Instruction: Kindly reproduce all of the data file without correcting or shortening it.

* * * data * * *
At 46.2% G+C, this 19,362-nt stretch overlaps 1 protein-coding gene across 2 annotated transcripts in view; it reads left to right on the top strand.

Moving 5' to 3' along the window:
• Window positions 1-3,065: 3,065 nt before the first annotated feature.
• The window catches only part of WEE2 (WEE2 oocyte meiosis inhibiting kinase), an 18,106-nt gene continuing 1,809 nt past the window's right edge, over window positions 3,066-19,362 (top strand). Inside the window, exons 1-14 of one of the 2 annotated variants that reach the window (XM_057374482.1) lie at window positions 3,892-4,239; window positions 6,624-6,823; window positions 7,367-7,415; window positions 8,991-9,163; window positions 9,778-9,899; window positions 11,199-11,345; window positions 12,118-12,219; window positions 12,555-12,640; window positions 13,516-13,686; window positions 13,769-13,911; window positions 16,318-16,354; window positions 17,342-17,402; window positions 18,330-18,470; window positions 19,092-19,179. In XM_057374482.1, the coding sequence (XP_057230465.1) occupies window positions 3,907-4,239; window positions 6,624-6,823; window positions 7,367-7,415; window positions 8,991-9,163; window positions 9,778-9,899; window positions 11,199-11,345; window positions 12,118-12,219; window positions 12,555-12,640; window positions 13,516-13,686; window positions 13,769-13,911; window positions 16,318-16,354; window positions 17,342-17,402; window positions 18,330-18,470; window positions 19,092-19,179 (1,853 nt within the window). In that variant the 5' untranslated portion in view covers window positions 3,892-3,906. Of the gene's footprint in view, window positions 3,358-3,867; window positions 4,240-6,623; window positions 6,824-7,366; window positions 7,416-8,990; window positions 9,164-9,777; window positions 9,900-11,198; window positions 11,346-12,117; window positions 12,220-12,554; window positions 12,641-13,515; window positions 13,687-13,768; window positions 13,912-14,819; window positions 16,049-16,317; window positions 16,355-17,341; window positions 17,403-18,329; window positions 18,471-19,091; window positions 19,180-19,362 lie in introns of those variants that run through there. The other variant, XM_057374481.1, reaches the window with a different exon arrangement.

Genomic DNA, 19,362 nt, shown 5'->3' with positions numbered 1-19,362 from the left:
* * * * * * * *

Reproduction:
At 46.2% G+C, this 19,362-nt stretch overlaps 1 protein-coding gene across 2 annotated transcripts in view; it reads left to right on the top strand.

Moving 5' to 3' along the window:
• Window positions 1-3,065: 3,065 nt before the first annotated feature.
• The window catches only part of WEE2 (WEE2 oocyte meiosis inhibiting kinase), an 18,106-nt gene continuing 1,809 nt past the window's right edge, over window positions 3,066-19,362 (top strand). Inside the window, exons 1-14 of one of the 2 annotated variants that reach the window (XM_057374482.1) lie at window positions 3,892-4,239; window positions 6,624-6,823; window positions 7,367-7,415; window positions 8,991-9,163; window positions 9,778-9,899; window positions 11,199-11,345; window positions 12,118-12,219; window positions 12,555-12,640; window positions 13,516-13,686; window positions 13,769-13,911; window positions 16,318-16,354; window positions 17,342-17,402; window positions 18,330-18,470; window positions 19,092-19,179. In XM_057374482.1, the coding sequence (XP_057230465.1) occupies window positions 3,907-4,239; window positions 6,624-6,823; window positions 7,367-7,415; window positions 8,991-9,163; window positions 9,778-9,899; window positions 11,199-11,345; window positions 12,118-12,219; window positions 12,555-12,640; window positions 13,516-13,686; window positions 13,769-13,911; window positions 16,318-16,354; window positions 17,342-17,402; window positions 18,330-18,470; window positions 19,092-19,179 (1,853 nt within the window). In that variant the 5' untranslated portion in view covers window positions 3,892-3,906. Of the gene's footprint in view, window positions 3,358-3,867; window positions 4,240-6,623; window positions 6,824-7,366; window positions 7,416-8,990; window positions 9,164-9,777; window positions 9,900-11,198; window positions 11,346-12,117; window positions 12,220-12,554; window positions 12,641-13,515; window positions 13,687-13,768; window positions 13,912-14,819; window positions 16,049-16,317; window positions 16,355-17,341; window positions 17,403-18,329; window positions 18,471-19,091; window positions 19,180-19,362 lie in introns of those variants that run through there. The other variant, XM_057374481.1, reaches the window with a different exon arrangement.

Genomic DNA, 19,362 nt, shown 5'->3' with positions numbered 1-19,362 from the left: